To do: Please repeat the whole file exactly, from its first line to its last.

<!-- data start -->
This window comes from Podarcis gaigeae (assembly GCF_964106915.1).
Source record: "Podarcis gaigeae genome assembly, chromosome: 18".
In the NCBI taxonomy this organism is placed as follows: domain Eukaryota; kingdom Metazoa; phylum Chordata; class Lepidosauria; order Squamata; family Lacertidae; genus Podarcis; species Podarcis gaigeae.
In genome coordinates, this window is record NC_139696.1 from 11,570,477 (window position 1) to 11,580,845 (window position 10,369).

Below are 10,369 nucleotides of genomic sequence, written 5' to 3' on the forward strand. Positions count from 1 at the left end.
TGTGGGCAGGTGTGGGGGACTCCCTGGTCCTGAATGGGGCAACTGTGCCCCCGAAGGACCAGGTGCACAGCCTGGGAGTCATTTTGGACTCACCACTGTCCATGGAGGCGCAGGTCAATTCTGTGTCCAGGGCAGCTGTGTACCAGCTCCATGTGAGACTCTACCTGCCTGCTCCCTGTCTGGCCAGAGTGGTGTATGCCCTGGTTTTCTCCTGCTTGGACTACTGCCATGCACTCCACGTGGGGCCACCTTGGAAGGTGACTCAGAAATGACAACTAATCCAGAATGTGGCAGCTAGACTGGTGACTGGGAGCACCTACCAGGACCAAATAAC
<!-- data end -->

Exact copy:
This window comes from Podarcis gaigeae (assembly GCF_964106915.1).
Source record: "Podarcis gaigeae genome assembly, chromosome: 18".
In the NCBI taxonomy this organism is placed as follows: domain Eukaryota; kingdom Metazoa; phylum Chordata; class Lepidosauria; order Squamata; family Lacertidae; genus Podarcis; species Podarcis gaigeae.
In genome coordinates, this window is record NC_139696.1 from 11,570,477 (window position 1) to 11,580,845 (window position 10,369).

Below are 10,369 nucleotides of genomic sequence, written 5' to 3' on the forward strand. Positions count from 1 at the left end.
TGTGGGCAGGTGTGGGGGACTCCCTGGTCCTGAATGGGGCAACTGTGCCCCCGAAGGACCAGGTGCACAGCCTGGGAGTCATTTTGGACTCACCACTGTCCATGGAGGCGCAGGTCAATTCTGTGTCCAGGGCAGCTGTGTACCAGCTCCATGTGAGACTCTACCTGCCTGCTCCCTGTCTGGCCAGAGTGGTGTATGCCCTGGTTTTCTCCTGCTTGGACTACTGCCATGCACTCCACGTGGGGCCACCTTGGAAGGTGACTCAGAAATGACAACTAATCCAGAATGTGGCAGCTAGACTGGTGACTGGGAGCACCTACCAGGACCAAATAAC